WHAT DOES CLIMATE CHANGE OR A VARIABLE CLIMATE MEAN TO PRESQUE ISLE AND OUR COMMUNITY?

November 25, 2013 7:55 am Published by Leave your thoughts
Marina Channel on bay  Fall 2012

Low water at Marina entrance

I don’t know if you have noticed, but no matter where you live we are in the midst of a wave of changing weather patterns.   Is it from climate change?   Maybe, or as some believe, maybe not. I am not a scientist nor politician so I must just relate to what I see happening.  However one way or the other, there are changes in rain and snow patterns, stronger storms, rising sea levels and increased flooding and even longer droughts, all of which seem to be having an impact in our communities.

For example, in Miami Beach, Florida, it is a twice or three time monthly event for flooding to cover many streets during high tide.  According to a local scientist, “People tend to underestimate the gravity here, I think because it sounds far off. – - – in the future I’m confident it will be obvious to everyone that the sea is marching inland and it’s not going to stop.”  Only recently have these events been covered by the media.

How will these changes in climate affect us here in Erie and how will Presque Isle be affected?   I have been reading a study produced by Freshwater Future on this subject, and in this study a few interesting facts emerged.   In the area of air temperatures in the Great Lakes region, here are a few facts to consider:

                         1.  Air temperatures are increasing and this is likely to continue.

                         2.  Summers are warming faster than winters.

                         3.  The USDA plant hardiness zone for this area has moved this area from

                         zone 5 to zone 6 since 1990.  (This means an average two weeks longer

                         growing season)

 

 In the area of precipitation, here are a few factors to consider:

  1.   Summers are getting drier and winters and springs wetter.

  2. Individual rainstorms are getting to be more intense.

  3. Changes in lake-effect snow are now not well predicted.

  4. The number of extreme weather events such as thunderstorms have been increasing.

  5. Precipitation in the Great Lakes has increased about 12% over the last 50 years, while in the southeast and southwest it has declined by over 20%.  (This is considered a huge change for that time period).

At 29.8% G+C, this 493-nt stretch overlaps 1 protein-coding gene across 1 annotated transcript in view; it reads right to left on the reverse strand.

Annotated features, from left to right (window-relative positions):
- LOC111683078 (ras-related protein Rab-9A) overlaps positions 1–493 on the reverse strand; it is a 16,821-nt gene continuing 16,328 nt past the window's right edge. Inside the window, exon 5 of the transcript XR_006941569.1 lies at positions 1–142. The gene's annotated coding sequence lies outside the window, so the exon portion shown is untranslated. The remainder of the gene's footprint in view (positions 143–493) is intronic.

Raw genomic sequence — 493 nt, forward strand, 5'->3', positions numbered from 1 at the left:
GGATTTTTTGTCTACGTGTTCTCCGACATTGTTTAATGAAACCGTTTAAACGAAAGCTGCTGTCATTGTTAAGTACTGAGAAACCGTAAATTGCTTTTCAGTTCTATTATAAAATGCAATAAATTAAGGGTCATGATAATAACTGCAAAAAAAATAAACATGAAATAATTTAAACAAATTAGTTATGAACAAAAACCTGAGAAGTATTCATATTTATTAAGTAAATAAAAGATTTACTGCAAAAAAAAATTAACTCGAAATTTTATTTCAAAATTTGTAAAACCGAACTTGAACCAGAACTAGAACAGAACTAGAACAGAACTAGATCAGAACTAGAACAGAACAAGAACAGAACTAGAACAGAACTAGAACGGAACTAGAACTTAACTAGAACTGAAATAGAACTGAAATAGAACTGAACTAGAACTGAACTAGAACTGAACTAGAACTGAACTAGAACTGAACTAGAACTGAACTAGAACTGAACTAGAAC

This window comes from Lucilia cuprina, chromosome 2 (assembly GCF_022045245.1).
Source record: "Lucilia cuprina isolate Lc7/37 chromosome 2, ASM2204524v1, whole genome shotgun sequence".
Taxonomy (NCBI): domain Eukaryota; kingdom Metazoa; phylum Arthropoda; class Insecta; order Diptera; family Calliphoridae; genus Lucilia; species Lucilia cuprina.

What does all this mean to you and me?   How will it affect Presque Isle?   Well, here are some of the challenges we could be facing:

Rising air temperatures

  • In winter, heating costs and traffic safety could improve.

  • During summer, public health will be negatively affected by heat waves, reduced air quality, and various heat related diseases.

  • Increased demand for air conditioning will increase likelihood of increased cost plus more blackouts and power outages.

  • Savings in winter heating costs may be offset by costs of more severe winter storms and property damage.

  • More pests and diseases due to warmer weather.

  • Changes in migration times and routes.  (Monarch Butterflies are an example)

  • Changes in where certain plants and animals are found.

  • Changes in timing of seasonal events such as butterfly and bird migration, fish spawning, and when plants sprout, bloom and die.

  • Increased risk of invasive species growth.

  • Decline in winter lake ice.

 

Changes in Great Lakes waters and water levels

  • Due to inconsistent rainfall and increased evaporation because higher temperatures, experts predict that significant reductions in the Great Lakes water levels can be expected.  This will adversely affect shipping, fishing, tourism, water quality, beaches, human health and the general ecosystems.

  • Warmer water holds less oxygen and speeds algae blooms and decomposition.  It happen this summer in Presque Isle Bay and has ben a feature for the last 5 years on the western end of Lake Erie.

  • Climate change is likely to re-mobilize mercury, PCBs and other pollutants from the soil and sediments, increasing the uptake to fish and animals and to the public who might eat them.

  • The combination of more inconsistent rainfall and higher temperatures will make drought conditions more common.

  • Possible conflicts over water use and management.

Marina Fall 2012 - -Low Water

Low water on Marina Lake–spring 2013

It is already having an affect in Erie and on Presque Isle.  For example, many marina’s on Lake Erie found their docks high and dry for part of 2013.

What can we do about all this?   There is not much you and I can do to stop all of this because it has taken 25 or 30 years to get to the present situation.  We as individuals  must learn to adapt to the conditions and see that your elected officials recognize that they must prepare our communities and parks like Presque Isle for more and increasing changes. Let;s hope that at least some of them have studied the upcoming problems and are at least thinking about some sort of adaptive solutions.

 

See you on the park!!

 


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